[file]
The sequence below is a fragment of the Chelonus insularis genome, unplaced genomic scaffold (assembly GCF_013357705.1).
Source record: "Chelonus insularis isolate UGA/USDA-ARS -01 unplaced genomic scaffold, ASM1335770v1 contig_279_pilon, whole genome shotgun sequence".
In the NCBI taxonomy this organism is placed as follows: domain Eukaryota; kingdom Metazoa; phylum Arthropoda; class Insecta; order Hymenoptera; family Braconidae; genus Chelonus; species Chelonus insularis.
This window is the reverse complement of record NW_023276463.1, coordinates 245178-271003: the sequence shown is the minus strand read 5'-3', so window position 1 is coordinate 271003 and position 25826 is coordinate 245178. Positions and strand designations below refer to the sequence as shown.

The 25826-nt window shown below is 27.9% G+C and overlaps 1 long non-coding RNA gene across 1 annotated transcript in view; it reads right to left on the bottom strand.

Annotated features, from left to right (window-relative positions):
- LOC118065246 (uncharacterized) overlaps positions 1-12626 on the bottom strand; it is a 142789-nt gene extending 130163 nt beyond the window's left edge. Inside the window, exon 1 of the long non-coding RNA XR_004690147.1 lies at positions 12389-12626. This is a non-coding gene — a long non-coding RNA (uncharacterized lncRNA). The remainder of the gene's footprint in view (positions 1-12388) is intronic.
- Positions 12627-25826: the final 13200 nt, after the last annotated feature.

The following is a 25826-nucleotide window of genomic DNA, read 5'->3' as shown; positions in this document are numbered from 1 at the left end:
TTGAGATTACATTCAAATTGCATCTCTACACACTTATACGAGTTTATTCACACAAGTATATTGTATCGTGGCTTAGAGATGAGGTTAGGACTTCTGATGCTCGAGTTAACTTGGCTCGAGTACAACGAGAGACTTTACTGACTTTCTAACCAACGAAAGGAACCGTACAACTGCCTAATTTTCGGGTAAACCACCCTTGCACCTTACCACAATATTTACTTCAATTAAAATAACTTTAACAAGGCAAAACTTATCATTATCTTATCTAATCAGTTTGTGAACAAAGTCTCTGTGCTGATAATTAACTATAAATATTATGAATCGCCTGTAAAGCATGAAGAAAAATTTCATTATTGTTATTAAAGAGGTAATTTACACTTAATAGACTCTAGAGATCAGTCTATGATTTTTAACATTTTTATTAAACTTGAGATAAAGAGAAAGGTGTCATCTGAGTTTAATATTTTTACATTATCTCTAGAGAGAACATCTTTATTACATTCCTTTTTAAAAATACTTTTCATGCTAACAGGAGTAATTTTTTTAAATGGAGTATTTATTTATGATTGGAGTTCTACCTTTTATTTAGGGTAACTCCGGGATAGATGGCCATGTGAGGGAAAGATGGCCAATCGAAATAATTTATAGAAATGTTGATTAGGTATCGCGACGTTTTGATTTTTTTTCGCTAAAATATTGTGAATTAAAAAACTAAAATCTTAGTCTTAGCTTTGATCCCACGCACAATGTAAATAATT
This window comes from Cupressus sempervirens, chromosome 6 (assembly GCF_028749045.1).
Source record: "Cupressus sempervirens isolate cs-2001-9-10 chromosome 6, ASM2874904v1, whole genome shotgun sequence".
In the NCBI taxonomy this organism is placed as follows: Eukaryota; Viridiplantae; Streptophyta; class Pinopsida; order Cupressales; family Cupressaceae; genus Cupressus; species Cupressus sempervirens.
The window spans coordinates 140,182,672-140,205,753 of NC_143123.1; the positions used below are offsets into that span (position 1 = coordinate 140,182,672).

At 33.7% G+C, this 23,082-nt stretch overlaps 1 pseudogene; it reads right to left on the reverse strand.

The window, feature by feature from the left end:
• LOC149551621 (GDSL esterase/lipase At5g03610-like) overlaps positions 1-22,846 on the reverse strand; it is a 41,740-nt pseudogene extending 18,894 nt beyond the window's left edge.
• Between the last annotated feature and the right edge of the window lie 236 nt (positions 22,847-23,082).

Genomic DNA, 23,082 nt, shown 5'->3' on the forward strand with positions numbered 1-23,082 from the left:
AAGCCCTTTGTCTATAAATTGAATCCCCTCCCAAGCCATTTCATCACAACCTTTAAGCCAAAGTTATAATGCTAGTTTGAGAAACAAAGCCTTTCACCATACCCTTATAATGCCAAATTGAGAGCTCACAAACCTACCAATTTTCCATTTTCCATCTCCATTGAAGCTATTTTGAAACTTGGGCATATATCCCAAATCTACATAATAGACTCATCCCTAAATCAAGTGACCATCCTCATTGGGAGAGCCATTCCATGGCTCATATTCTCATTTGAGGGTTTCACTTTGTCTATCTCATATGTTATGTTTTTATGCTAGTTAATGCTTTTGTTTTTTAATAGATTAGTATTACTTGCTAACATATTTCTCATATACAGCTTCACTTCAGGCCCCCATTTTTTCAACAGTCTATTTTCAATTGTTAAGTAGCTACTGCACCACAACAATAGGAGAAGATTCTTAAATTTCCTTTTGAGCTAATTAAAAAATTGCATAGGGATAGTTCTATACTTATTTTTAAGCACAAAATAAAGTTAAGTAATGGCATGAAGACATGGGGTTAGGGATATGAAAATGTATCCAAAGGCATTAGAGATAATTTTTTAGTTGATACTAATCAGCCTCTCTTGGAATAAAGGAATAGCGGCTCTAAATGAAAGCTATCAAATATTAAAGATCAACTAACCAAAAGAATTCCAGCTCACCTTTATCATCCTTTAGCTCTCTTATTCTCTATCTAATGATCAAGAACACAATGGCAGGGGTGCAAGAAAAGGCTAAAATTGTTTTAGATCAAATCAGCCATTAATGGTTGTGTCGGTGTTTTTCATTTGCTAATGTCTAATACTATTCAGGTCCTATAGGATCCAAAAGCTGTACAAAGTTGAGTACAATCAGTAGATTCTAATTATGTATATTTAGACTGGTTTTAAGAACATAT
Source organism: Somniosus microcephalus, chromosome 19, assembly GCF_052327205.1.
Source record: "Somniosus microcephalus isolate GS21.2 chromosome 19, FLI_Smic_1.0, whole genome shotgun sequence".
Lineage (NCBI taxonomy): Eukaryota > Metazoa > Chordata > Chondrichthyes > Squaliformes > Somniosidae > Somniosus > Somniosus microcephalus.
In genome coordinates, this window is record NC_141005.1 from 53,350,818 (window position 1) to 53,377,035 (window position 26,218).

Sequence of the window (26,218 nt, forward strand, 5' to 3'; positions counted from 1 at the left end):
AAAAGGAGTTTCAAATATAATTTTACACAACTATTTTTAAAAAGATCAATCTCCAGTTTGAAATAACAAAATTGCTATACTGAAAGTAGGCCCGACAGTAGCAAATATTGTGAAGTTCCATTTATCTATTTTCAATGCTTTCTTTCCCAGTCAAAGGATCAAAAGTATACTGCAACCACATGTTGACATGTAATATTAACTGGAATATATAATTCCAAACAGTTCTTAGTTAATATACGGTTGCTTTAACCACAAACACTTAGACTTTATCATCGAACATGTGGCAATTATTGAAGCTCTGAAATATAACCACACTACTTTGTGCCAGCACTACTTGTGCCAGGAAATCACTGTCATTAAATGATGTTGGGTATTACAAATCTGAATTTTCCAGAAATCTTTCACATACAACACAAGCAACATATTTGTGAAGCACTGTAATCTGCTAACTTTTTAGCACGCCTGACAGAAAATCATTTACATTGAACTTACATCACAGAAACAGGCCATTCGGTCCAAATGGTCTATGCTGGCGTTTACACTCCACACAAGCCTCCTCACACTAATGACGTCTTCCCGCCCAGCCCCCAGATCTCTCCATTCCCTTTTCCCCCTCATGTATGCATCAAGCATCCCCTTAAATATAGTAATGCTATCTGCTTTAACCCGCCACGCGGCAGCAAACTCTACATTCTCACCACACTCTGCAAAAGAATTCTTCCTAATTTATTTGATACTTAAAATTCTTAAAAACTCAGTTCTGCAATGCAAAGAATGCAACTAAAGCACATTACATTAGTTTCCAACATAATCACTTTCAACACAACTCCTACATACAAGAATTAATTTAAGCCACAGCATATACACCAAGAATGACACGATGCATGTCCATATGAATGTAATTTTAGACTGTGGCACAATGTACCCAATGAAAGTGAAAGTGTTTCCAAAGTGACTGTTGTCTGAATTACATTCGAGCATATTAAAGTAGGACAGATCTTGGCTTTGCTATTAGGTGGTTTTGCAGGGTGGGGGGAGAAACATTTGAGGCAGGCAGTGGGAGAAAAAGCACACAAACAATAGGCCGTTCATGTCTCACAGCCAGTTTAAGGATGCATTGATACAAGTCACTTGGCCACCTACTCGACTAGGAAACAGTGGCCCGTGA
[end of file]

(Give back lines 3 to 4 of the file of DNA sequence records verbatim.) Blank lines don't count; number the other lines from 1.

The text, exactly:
In the NCBI taxonomy this organism is placed as follows: domain Eukaryota; kingdom Metazoa; phylum Arthropoda; class Insecta; order Hymenoptera; family Braconidae; genus Chelonus; species Chelonus insularis.
This window is the reverse complement of record NW_023276463.1, coordinates 245178-271003: the sequence shown is the minus strand read 5'-3', so window position 1 is coordinate 271003 and position 25826 is coordinate 245178. Positions and strand designations below refer to the sequence as shown.